Gland packing or mechanical seals? You decide... U

sed to prevent fluid leaking from the shaft region of pumps and other rotating equipment, the significance of seals can easily be underestimated, yet the impact they can have on operational efficiency, maintenance, repair budgets and downtime can be huge. In fact, it’s fair to say that the reliability of a pump rests on the quality of these relatively small components. Advanced engineering has led to a step-change in the design and efficiency of mechanical seals since they first arrived on the market more than 80 years ago – from the highly durable materials they are made from, such as tungsten and silicon carbides, to the engineering techniques they employ. Gland packing is one of the oldest, and arguably outdated, types of sealing on the market today, but its comparatively low cost, and force of habit, means companies across many industries continue to use it. Traditional gland packing, whose

Mechanical seals require no ongoing maintenance, and no closely packed materials means no wear to the shaft or shaft sleeves, which can be so costly to repair or replace

central sealing principle comprises a compressed, lubricated material which is literally packed around the pump shaft to physically stuff the gap, dates back to ancient Greece and the only real advancement has been to replace rope- based packing with more durable synthetic materials, which are better equipped to reduce friction and withstand heat. Gland packing needs to press tightly against the rotating shaft on a pump to achieve the most efficient seal, and the friction this causes gradually wears away the packing, allowing leakages to occur. In an ideal scenario, correctly adjusted gland packing should be maintained with a leakage rate of one drop per minute of sealed product per 25mm of outside diameter of shaft, which equates to 450 litres a month or 5,400 litres a year on a 50mm diameter shaft. The pump shaft itself is impacted over time by

Why do companies still use gland packing when there are so many benefits to using mechanical seals? David Amory of AESSEAL comments

friction, as a groove gradually gets worn into it; and the risk of overheating must also be mitigated, meaning the gland packing must be flushed with large volumes of water to keep it cool. Combining this with the leaking product could realistically lead to 60 drops per minute. The pump may also require more drive power and, therefore, energy consumption, to turn the shaft. Constant maintenance to offset the negative impact of gland packing is therefore a necessity.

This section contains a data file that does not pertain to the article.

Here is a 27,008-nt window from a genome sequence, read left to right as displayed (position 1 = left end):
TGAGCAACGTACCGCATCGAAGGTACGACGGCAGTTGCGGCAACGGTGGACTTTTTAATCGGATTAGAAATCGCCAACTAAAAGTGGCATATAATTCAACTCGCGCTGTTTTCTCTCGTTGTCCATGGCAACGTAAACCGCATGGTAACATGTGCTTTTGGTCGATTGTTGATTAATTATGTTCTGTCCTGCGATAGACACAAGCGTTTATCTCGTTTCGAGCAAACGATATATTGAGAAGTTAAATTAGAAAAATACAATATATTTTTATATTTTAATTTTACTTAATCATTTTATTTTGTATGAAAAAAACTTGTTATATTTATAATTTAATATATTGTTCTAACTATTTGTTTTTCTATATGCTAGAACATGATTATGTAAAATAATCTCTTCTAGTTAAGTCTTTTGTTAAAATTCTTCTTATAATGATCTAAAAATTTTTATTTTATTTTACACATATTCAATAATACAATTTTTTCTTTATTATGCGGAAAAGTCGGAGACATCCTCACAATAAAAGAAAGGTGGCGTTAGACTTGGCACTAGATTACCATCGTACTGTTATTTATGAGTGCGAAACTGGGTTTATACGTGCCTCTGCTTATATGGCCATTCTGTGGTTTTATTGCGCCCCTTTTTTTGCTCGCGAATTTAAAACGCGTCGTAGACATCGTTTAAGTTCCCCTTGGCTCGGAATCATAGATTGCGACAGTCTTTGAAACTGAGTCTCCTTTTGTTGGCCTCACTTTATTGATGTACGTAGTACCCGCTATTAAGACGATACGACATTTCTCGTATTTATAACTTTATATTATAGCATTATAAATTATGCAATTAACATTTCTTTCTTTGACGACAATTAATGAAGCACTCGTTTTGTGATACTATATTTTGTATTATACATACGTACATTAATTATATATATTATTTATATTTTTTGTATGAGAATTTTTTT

MECHANICAL SEALING SOLUTIONS So why do companies continue to choose gland packing over mechanical sealing solutions for their pumps? The most common reasons are the cheaper initial cost and short-term convenience. Yet take a step back to consider the long-term benefits of ‘more expensive’ mechanical seals and the perceived benefits of using gland packing quickly diminish. Mechanical seals have no visible

leakage which, with just 0.002% of water contamination to lubrication oil estimated to reduce bearing life by almost half, should alone make the case for an upgrade. It’s well known that disposing of waste can be more expensive than the original manufacture costs. With properly specified and installed mechanical seals, effluent disposal costs are eliminated, product is protected from dilution and airborne pollution is reduced. Mechanical seals require no ongoing

maintenance, and no closely packed materials means no wear to the shaft or shaft sleeves, which can be so costly to repair or replace.

To understand the scale of return on

investment by upgrading to mechanical sealing solutions, take the example of a global food and beverage manufacturer which was experiencing a MTBF (Mean Time Between Failures) of just two months on a vertical mixer processing starch at its starch and sweetener processing plant in Poland. The gland packing on the mixer

was leaking and causing seal and, subsequently, bearing failure. Costs to the company were almost £5,000 a year in packing replacement and maintenance, in addition to the cost of lost production. The vertical mixer also operated under

high pressure, generating vibration. This, combined with the pressure of the packing, led to premature wearing of the shaft axial. So, seal and seal support systems manufacturer AESSEAL took into account the 800rpm rotation speed, the maximum radial movement of almost 1mm, and the vibration, when designing a new solution. The gland packing was replaced with a cartridge double mechanical seal specifically designed for mixers, where radial shaft movement caused by vibration is common. The inboard seal faces were made from highly resistant tungsten carbide, and the seal was designed to accept radial movement up to 1.5mm, with outboard faces made from tungsten carbide and carbon. Labyrinth style bearing protector seals, which exclude moisture and other contaminants, were also installed. The new seal and support system

eliminated the problems of leakage and wear and were still working problem-free three years later – an increase in MTBF of 1,700%. The company saved £3,450 within the first year on packing replacement and maintenance costs and achieved a return on investment within four months. Total savings to date are £10,300. The figures are unequivocal – and show that by looking beyond the price tag and rethinking ingrained maintenance practices, an upgrade to mechanical sealing solutions can create a seismic shift in terms of operational and financial efficiency.

AESSEAL 24 MARCH 2019 | DESIGN SOLUTIONS 

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